It wasn’t supposed to be like this.
When policymakers in the developed economies took concerted action in late 2008 there was a widespread determination to prevent the recession turning into a prolonged period of depression. Record low interest rates, a little harmless inflation and a stiff dose of banking reform were meant to get the world economy turned round and back on a path of sustained growth. And growth was going to be the key to taking the sting out of reducing indebtedness – governments, financial institutions and consumers could all cut their borrowings without feeling too much pain.
But something has gone badly wrong. Growth forecasts are being cut around the world and the global economy as a whole looks set for a protracted period of slow and bumpy progress at best. That prospect is putting enormous pressure on the international financial system – and it is the debt capital markets that will have to take the strain.
In this special report IFR looks at the key developments taking place now and assesses the strengths and weaknesses of some of the major players and asset classes as borrowers and investors struggle to adapt to the changing risk environment.
We start by taking a look at the ratings agencies as they try to restore their battered reputations and defend themselves against accusations of incompetence and bias. Then we focus on the epicentre of the storm – the unequal battle between political ambition and economic reality being fought out over the future of the euro. We assess the options for the eurozone governments, and in particular how far the EFSF and ESM can leverage the Triple A status of a limited number of sovereigns into a comprehensive debt management instrument.
The covered bond market – another route to exploiting high credit ratings but beset by its own problems – has been a vital source of funding for Spanish and Italian banks this year but the turmoil in Europe’s peripheral countries has left participants in the market anxious.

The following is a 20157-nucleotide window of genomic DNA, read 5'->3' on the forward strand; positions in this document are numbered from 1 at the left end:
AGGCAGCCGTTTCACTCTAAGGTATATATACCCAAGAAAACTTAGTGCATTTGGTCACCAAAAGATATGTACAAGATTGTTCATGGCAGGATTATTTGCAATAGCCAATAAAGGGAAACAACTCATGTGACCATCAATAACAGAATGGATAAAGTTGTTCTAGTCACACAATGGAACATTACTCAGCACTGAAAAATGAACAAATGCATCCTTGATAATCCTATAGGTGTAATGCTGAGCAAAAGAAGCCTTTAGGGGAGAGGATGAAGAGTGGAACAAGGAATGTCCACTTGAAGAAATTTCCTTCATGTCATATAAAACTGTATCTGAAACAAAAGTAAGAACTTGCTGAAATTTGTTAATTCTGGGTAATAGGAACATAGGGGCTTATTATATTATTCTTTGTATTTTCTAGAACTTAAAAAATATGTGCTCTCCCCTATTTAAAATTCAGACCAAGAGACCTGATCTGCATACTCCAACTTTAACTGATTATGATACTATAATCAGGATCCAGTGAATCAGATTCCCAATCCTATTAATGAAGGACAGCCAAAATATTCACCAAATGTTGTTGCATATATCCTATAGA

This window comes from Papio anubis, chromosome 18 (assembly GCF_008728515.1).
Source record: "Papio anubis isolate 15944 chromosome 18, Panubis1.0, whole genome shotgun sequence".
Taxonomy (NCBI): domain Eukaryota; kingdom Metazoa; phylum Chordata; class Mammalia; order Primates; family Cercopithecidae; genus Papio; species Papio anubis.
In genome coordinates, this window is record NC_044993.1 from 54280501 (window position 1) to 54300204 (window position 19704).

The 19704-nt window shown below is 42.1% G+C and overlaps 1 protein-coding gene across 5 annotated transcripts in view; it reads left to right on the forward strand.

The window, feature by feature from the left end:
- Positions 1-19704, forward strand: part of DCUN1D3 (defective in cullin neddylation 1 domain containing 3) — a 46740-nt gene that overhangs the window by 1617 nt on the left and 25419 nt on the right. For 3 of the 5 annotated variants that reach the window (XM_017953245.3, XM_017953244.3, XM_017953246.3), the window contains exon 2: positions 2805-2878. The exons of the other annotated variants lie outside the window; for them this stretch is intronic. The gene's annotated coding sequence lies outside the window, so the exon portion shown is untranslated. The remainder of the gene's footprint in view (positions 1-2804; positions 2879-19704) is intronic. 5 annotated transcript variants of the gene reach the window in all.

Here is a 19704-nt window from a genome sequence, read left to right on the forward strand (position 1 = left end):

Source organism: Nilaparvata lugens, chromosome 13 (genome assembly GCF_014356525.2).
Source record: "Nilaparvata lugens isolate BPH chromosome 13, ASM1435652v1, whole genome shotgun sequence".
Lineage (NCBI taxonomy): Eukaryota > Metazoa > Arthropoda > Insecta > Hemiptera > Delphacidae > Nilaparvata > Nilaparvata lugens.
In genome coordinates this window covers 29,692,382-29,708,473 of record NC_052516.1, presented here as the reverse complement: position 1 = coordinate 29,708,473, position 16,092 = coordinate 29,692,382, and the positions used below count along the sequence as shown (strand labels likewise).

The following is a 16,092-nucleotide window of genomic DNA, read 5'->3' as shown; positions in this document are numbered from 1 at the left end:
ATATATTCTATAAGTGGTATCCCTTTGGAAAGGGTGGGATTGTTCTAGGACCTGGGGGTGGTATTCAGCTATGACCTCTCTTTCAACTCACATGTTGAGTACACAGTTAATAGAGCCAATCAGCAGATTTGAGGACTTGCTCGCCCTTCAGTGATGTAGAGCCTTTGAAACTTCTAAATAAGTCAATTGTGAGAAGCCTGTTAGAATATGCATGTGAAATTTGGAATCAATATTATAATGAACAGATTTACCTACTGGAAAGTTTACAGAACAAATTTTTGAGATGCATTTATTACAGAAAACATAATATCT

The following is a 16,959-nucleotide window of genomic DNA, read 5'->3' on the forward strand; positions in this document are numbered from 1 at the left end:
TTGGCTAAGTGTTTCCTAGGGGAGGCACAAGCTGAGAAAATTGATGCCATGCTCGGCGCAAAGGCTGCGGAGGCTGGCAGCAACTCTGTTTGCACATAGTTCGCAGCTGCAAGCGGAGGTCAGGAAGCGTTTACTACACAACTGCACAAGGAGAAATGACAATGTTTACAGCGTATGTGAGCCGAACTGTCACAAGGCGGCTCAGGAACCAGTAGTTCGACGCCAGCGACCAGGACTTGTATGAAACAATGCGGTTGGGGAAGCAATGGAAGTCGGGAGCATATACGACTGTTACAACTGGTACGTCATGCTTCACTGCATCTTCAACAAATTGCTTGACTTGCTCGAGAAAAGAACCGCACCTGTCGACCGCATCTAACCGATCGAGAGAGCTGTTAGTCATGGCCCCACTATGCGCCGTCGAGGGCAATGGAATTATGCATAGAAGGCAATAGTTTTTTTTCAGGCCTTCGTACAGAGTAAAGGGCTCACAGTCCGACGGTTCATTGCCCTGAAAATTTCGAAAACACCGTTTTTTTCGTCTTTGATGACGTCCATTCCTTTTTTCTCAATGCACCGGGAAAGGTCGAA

And that is only one of the problems facing European banks. Whether or not massive government funding is available for recapitalisation, the next few months will be one of the most critical periods they have faced.
Middle East DCM activity has succumbed to the global trend, but bankers in the region are hopeful for 2012, even though declining global growth prospects are bound to have a negative effect on oil prices. Meanwhile, FIG issuers looking to Japan are seeing a mixed picture.
The most obvious beneficiary of the difficulties afflicting both the US dollar and the euro has been the offshore renminbi market, and we take a detailed look at the next steps for this important new asset class.
In LatAm the rush to embrace deals denominated in Brazilian Reais and other Latin American currencies proved short-lived as forex volatility increased, boosting risk aversion. Bankers in the region have not given up, but deals will have to be bigger and investors will be seeking more.
Corporate treasurers are having to be on their toes as issuing opportunities are proving fickle. The tempestuous funding environment has foisted greater responsibility on the role of treasurer, who is having to apply the lessons of Lehman against a rapidly changing economic backdrop.
The collapse of growth prospects ought to be ringing alarm bells throughout the high-yield sector, but we discover a more complicated picture. Many treasurers at lower-rated corporates in Europe are certainly looking with trepidation at the difficulties of refunding in the coming months, but in the US there is a feeling that much of the bad news has already been priced in and default rates will prove lower than market pricing suggests.
The investment-grade dollar bond market remains the most active and amenable capital market in the world, and volumes this year are not much short of last year, but we dig a little deeper to see how things have changed.
The high-yield sell-off has been a wake-up call for banks, many of which had been bolstering their teams to take advantage of the asset class. The tide has now turned and investors have realised they can name their price as liquidity has dried up in the face of fears over the eurozone and collapsing growth.
Among politicians, the debt capital markets were assigned much of the blame for the 2007 financial crisis but – four years down the line – they will be called on to play a crucial role in transmitting any new policy initiatives from the G-20 conference rooms to the global economy. The next twelve months are likely to be among the most challenging DCM professionals have ever faced.
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